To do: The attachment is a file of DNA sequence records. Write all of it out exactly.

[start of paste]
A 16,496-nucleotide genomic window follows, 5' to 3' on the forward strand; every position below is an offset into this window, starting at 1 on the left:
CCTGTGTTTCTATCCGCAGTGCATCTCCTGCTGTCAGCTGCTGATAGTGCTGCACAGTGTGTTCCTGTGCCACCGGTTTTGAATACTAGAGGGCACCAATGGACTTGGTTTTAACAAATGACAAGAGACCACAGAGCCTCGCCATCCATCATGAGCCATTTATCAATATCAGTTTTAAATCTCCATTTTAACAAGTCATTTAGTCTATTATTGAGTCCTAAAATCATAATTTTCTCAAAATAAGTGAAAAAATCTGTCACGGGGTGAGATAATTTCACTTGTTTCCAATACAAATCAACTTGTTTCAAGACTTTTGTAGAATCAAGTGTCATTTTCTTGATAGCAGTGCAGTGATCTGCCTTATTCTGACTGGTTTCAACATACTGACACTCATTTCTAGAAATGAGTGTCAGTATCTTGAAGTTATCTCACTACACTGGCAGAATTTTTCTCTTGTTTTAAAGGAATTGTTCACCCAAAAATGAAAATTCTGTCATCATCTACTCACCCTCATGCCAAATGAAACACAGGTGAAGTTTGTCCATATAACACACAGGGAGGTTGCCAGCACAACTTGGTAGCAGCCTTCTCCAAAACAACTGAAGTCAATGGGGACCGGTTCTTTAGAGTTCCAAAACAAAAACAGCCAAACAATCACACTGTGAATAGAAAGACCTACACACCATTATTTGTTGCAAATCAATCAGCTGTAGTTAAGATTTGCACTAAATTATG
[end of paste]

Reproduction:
A 16,496-nucleotide genomic window follows, 5' to 3' on the forward strand; every position below is an offset into this window, starting at 1 on the left:
CCTGTGTTTCTATCCGCAGTGCATCTCCTGCTGTCAGCTGCTGATAGTGCTGCACAGTGTGTTCCTGTGCCACCGGTTTTGAATACTAGAGGGCACCAATGGACTTGGTTTTAACAAATGACAAGAGACCACAGAGCCTCGCCATCCATCATGAGCCATTTATCAATATCAGTTTTAAATCTCCATTTTAACAAGTCATTTAGTCTATTATTGAGTCCTAAAATCATAATTTTCTCAAAATAAGTGAAAAAATCTGTCACGGGGTGAGATAATTTCACTTGTTTCCAATACAAATCAACTTGTTTCAAGACTTTTGTAGAATCAAGTGTCATTTTCTTGATAGCAGTGCAGTGATCTGCCTTATTCTGACTGGTTTCAACATACTGACACTCATTTCTAGAAATGAGTGTCAGTATCTTGAAGTTATCTCACTACACTGGCAGAATTTTTCTCTTGTTTTAAAGGAATTGTTCACCCAAAAATGAAAATTCTGTCATCATCTACTCACCCTCATGCCAAATGAAACACAGGTGAAGTTTGTCCATATAACACACAGGGAGGTTGCCAGCACAACTTGGTAGCAGCCTTCTCCAAAACAACTGAAGTCAATGGGGACCGGTTCTTTAGAGTTCCAAAACAAAAACAGCCAAACAATCACACTGTGAATAGAAAGACCTACACACCATTATTTGTTGCAAATCAATCAGCTGTAGTTAAGATTTGCACTAAATTATG